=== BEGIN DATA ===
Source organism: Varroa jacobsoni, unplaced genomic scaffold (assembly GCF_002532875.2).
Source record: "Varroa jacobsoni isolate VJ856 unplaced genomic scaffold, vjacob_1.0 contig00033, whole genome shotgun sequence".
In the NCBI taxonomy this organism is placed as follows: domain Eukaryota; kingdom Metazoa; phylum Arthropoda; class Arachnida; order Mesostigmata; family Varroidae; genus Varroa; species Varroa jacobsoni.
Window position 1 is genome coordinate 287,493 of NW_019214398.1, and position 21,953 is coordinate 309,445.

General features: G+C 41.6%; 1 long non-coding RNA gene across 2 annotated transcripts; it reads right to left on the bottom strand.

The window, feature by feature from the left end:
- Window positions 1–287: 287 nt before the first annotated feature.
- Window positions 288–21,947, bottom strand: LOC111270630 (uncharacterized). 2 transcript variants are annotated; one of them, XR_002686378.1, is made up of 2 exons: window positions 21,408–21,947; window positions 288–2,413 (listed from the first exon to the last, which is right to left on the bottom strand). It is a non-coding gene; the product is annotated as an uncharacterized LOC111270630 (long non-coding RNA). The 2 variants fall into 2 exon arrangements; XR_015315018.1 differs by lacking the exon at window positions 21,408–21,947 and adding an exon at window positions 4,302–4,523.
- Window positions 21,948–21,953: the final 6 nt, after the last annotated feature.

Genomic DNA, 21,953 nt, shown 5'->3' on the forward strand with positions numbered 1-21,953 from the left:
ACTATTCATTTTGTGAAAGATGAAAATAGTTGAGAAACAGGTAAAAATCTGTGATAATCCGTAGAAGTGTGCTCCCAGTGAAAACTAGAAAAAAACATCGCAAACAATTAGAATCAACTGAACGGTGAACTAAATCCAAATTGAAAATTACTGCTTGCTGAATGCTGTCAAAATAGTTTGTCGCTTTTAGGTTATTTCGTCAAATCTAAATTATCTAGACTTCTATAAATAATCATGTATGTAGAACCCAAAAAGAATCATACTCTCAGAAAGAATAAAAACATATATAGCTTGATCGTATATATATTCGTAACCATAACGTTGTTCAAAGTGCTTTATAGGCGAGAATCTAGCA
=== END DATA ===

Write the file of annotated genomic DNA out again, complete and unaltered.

Source organism: Varroa jacobsoni, unplaced genomic scaffold (assembly GCF_002532875.2).
Source record: "Varroa jacobsoni isolate VJ856 unplaced genomic scaffold, vjacob_1.0 contig00033, whole genome shotgun sequence".
In the NCBI taxonomy this organism is placed as follows: domain Eukaryota; kingdom Metazoa; phylum Arthropoda; class Arachnida; order Mesostigmata; family Varroidae; genus Varroa; species Varroa jacobsoni.
Window position 1 is genome coordinate 287,493 of NW_019214398.1, and position 21,953 is coordinate 309,445.

General features: G+C 41.6%; 1 long non-coding RNA gene across 2 annotated transcripts; it reads right to left on the bottom strand.

The window, feature by feature from the left end:
- Window positions 1–287: 287 nt before the first annotated feature.
- Window positions 288–21,947, bottom strand: LOC111270630 (uncharacterized). 2 transcript variants are annotated; one of them, XR_002686378.1, is made up of 2 exons: window positions 21,408–21,947; window positions 288–2,413 (listed from the first exon to the last, which is right to left on the bottom strand). It is a non-coding gene; the product is annotated as an uncharacterized LOC111270630 (long non-coding RNA). The 2 variants fall into 2 exon arrangements; XR_015315018.1 differs by lacking the exon at window positions 21,408–21,947 and adding an exon at window positions 4,302–4,523.
- Window positions 21,948–21,953: the final 6 nt, after the last annotated feature.

Genomic DNA, 21,953 nt, shown 5'->3' on the forward strand with positions numbered 1-21,953 from the left:
ACTATTCATTTTGTGAAAGATGAAAATAGTTGAGAAACAGGTAAAAATCTGTGATAATCCGTAGAAGTGTGCTCCCAGTGAAAACTAGAAAAAAACATCGCAAACAATTAGAATCAACTGAACGGTGAACTAAATCCAAATTGAAAATTACTGCTTGCTGAATGCTGTCAAAATAGTTTGTCGCTTTTAGGTTATTTCGTCAAATCTAAATTATCTAGACTTCTATAAATAATCATGTATGTAGAACCCAAAAAGAATCATACTCTCAGAAAGAATAAAAACATATATAGCTTGATCGTATATATATTCGTAACCATAACGTTGTTCAAAGTGCTTTATAGGCGAGAATCTAGCA